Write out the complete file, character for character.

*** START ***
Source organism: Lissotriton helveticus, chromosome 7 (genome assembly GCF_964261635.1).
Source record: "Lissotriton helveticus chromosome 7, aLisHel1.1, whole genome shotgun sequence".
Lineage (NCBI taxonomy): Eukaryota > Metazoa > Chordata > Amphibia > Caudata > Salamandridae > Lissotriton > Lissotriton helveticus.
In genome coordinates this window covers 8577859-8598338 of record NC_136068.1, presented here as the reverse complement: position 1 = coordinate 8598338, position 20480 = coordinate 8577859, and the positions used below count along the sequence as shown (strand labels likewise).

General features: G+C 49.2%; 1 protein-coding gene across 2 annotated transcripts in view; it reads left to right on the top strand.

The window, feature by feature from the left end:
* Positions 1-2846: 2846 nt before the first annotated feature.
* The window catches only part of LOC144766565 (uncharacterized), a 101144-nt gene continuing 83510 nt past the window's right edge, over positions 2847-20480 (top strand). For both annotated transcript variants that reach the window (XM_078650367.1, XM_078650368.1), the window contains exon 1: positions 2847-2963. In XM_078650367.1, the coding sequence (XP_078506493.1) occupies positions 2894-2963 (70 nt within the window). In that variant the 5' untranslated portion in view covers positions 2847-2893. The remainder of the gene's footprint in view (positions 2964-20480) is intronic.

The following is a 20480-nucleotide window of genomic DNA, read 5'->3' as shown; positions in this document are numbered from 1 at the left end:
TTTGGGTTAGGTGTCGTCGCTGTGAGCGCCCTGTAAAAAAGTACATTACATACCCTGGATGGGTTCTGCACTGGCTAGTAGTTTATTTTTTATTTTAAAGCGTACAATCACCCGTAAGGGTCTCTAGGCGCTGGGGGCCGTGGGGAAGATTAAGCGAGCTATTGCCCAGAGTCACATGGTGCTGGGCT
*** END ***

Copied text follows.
Source organism: Lissotriton helveticus, chromosome 7 (genome assembly GCF_964261635.1).
Source record: "Lissotriton helveticus chromosome 7, aLisHel1.1, whole genome shotgun sequence".
Lineage (NCBI taxonomy): Eukaryota > Metazoa > Chordata > Amphibia > Caudata > Salamandridae > Lissotriton > Lissotriton helveticus.
In genome coordinates this window covers 8577859-8598338 of record NC_136068.1, presented here as the reverse complement: position 1 = coordinate 8598338, position 20480 = coordinate 8577859, and the positions used below count along the sequence as shown (strand labels likewise).

General features: G+C 49.2%; 1 protein-coding gene across 2 annotated transcripts in view; it reads left to right on the top strand.

The window, feature by feature from the left end:
* Positions 1-2846: 2846 nt before the first annotated feature.
* The window catches only part of LOC144766565 (uncharacterized), a 101144-nt gene continuing 83510 nt past the window's right edge, over positions 2847-20480 (top strand). For both annotated transcript variants that reach the window (XM_078650367.1, XM_078650368.1), the window contains exon 1: positions 2847-2963. In XM_078650367.1, the coding sequence (XP_078506493.1) occupies positions 2894-2963 (70 nt within the window). In that variant the 5' untranslated portion in view covers positions 2847-2893. The remainder of the gene's footprint in view (positions 2964-20480) is intronic.

The following is a 20480-nucleotide window of genomic DNA, read 5'->3' as shown; positions in this document are numbered from 1 at the left end:
TTTGGGTTAGGTGTCGTCGCTGTGAGCGCCCTGTAAAAAAGTACATTACATACCCTGGATGGGTTCTGCACTGGCTAGTAGTTTATTTTTTATTTTAAAGCGTACAATCACCCGTAAGGGTCTCTAGGCGCTGGGGGCCGTGGGGAAGATTAAGCGAGCTATTGCCCAGAGTCACATGGTGCTGGGCT